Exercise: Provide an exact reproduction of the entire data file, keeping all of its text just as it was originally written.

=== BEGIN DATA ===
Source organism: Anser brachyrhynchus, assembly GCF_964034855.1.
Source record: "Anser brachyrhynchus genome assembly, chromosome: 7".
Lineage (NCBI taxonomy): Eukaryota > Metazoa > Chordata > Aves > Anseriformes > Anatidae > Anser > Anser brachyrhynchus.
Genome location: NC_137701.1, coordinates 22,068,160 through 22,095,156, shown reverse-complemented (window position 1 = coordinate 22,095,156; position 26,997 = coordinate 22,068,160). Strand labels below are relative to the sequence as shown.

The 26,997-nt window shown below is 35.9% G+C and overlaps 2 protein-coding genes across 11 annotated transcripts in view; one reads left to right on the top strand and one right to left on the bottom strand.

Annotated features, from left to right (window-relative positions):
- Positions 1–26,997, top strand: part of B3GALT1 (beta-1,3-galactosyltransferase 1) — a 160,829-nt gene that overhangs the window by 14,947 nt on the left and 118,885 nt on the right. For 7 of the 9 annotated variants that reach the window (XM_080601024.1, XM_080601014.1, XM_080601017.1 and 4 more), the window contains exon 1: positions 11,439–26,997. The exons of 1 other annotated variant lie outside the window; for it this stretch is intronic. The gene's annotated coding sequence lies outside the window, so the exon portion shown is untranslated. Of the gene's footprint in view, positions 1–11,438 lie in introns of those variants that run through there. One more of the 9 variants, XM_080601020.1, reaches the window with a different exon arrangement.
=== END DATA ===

Source organism: Anser brachyrhynchus, assembly GCF_964034855.1.
Source record: "Anser brachyrhynchus genome assembly, chromosome: 7".
Lineage (NCBI taxonomy): Eukaryota > Metazoa > Chordata > Aves > Anseriformes > Anatidae > Anser > Anser brachyrhynchus.
Genome location: NC_137701.1, coordinates 22,068,160 through 22,095,156, shown reverse-complemented (window position 1 = coordinate 22,095,156; position 26,997 = coordinate 22,068,160). Strand labels below are relative to the sequence as shown.

The 26,997-nt window shown below is 35.9% G+C and overlaps 2 protein-coding genes across 11 annotated transcripts in view; one reads left to right on the top strand and one right to left on the bottom strand.

Annotated features, from left to right (window-relative positions):
- Positions 1–26,997, top strand: part of B3GALT1 (beta-1,3-galactosyltransferase 1) — a 160,829-nt gene that overhangs the window by 14,947 nt on the left and 118,885 nt on the right. For 7 of the 9 annotated variants that reach the window (XM_080601024.1, XM_080601014.1, XM_080601017.1 and 4 more), the window contains exon 1: positions 11,439–26,997. The exons of 1 other annotated variant lie outside the window; for it this stretch is intronic. The gene's annotated coding sequence lies outside the window, so the exon portion shown is untranslated. Of the gene's footprint in view, positions 1–11,438 lie in introns of those variants that run through there. One more of the 9 variants, XM_080601020.1, reaches the window with a different exon arrangement.